Expectations and Promises in the Quest for Truth: Examining Victims' Perceptions of Truth Commission Participation in Solomon Islands and Timor-Leste
2016 (English)In: Peace and Conflict: The Journal of Peace Psychology, ISSN 1078-1919, E-ISSN 1532-7949, Vol. 22, no 4, 306-317 p.Article in journal (Refereed) Published
Existing research suggests that victims' needs and desires often go unfulfilled after testifying in truth commissions, which commonly leads to disappointment with transitional justice processes. What is lesser discussed is why it is that victims anticipate receiving particular benefits or outcomes following truth-telling and possible consequences when nothing results after the process ends. Semistructured interviews conducted with victims of mass violence in Solomon Islands and Timor-Leste who gave public testimony during their country's truth commission indicate that victims anticipated practical outcomes that would improve their lives following their truth commission participation. These expectations appear to have developed because of inherent feelings that their contribution to the commission would be reciprocated or because of either explicit or implicit promises made by their country's truth commission/government. When these promises were broken or reciprocation not delivered, victims experienced an array of negative feelings including frustration, anger, and sadness. This article argues that victims can be further disempowered and marginalized when they do not receive a substantive benefit following their contribution to a truth commission. The grievances that can result in this way not only threaten the legitimacy of the truth commission and by extension the transitional state, but also the preservation of lasting peace.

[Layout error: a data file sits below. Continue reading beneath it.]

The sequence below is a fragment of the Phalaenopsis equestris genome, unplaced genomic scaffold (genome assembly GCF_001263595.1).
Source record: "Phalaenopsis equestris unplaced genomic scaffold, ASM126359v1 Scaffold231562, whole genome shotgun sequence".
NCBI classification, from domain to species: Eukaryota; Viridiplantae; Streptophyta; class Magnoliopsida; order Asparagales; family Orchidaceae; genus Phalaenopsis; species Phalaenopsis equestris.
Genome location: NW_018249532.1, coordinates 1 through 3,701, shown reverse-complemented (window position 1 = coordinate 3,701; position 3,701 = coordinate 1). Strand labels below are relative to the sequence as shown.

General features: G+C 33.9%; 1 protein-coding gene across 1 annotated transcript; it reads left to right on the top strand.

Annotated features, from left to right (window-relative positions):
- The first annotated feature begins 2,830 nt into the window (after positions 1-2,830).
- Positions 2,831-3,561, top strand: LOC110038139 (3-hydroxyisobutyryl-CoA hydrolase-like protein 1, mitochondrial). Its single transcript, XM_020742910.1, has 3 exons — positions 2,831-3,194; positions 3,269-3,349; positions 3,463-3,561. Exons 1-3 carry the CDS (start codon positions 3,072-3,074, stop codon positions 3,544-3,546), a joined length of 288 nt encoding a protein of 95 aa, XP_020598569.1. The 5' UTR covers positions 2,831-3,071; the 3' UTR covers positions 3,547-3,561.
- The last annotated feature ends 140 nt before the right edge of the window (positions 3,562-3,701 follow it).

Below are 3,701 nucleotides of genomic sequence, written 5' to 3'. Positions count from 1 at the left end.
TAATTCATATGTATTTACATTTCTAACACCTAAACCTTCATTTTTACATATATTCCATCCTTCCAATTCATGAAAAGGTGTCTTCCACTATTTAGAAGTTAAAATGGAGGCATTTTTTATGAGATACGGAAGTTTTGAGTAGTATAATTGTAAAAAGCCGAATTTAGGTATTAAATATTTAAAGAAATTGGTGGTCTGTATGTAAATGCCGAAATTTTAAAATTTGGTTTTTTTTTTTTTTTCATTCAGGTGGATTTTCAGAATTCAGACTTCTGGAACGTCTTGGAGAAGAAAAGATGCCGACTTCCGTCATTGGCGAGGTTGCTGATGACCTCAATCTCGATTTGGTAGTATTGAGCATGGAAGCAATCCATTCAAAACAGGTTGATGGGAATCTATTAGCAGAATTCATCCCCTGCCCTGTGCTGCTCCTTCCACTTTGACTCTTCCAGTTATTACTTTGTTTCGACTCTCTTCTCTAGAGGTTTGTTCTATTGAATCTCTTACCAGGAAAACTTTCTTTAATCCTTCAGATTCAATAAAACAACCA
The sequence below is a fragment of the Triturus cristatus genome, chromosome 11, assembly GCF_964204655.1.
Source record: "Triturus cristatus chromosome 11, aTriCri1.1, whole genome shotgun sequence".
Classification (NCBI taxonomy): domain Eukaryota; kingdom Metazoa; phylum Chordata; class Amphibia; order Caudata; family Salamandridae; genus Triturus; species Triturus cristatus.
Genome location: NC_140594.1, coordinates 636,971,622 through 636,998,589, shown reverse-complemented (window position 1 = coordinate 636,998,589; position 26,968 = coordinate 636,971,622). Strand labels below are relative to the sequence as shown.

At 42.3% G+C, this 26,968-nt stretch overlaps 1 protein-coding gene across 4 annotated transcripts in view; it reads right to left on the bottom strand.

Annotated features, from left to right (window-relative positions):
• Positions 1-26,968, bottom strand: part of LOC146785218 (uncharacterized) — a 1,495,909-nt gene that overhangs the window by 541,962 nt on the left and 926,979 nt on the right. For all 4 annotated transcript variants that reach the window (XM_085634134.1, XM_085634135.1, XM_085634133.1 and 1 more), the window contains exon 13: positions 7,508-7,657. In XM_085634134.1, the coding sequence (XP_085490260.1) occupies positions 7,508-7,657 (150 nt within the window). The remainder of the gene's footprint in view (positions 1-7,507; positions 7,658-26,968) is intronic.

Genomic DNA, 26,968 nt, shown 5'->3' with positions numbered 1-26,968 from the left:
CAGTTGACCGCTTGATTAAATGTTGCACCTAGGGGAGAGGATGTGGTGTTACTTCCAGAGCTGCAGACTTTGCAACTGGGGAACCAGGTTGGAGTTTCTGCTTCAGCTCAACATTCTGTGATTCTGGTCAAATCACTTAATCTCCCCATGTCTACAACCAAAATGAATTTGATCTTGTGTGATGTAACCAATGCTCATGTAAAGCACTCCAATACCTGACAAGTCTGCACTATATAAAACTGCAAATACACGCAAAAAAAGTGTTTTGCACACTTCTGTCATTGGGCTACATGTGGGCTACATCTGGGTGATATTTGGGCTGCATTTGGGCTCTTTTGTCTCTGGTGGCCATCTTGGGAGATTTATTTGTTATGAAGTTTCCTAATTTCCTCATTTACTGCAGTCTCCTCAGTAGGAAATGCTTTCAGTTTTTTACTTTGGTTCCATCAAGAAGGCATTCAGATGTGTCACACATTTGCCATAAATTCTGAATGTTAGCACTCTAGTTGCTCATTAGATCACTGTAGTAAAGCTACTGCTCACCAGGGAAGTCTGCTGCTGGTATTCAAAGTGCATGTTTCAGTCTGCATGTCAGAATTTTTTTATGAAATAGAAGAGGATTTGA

Place, publisher, year, edition, pages
2016. Vol. 22, no 4, 306-317 p.
victims, truth commissions, Solomon Islands, Timor-Leste, expectations
IdentifiersURN: urn:nbn:se:uu:diva-311215DOI: 10.1037/pac0000198ISI: 000387997600003OAI: oai:DiVA.org:uu-311215DiVA: diva2:1059003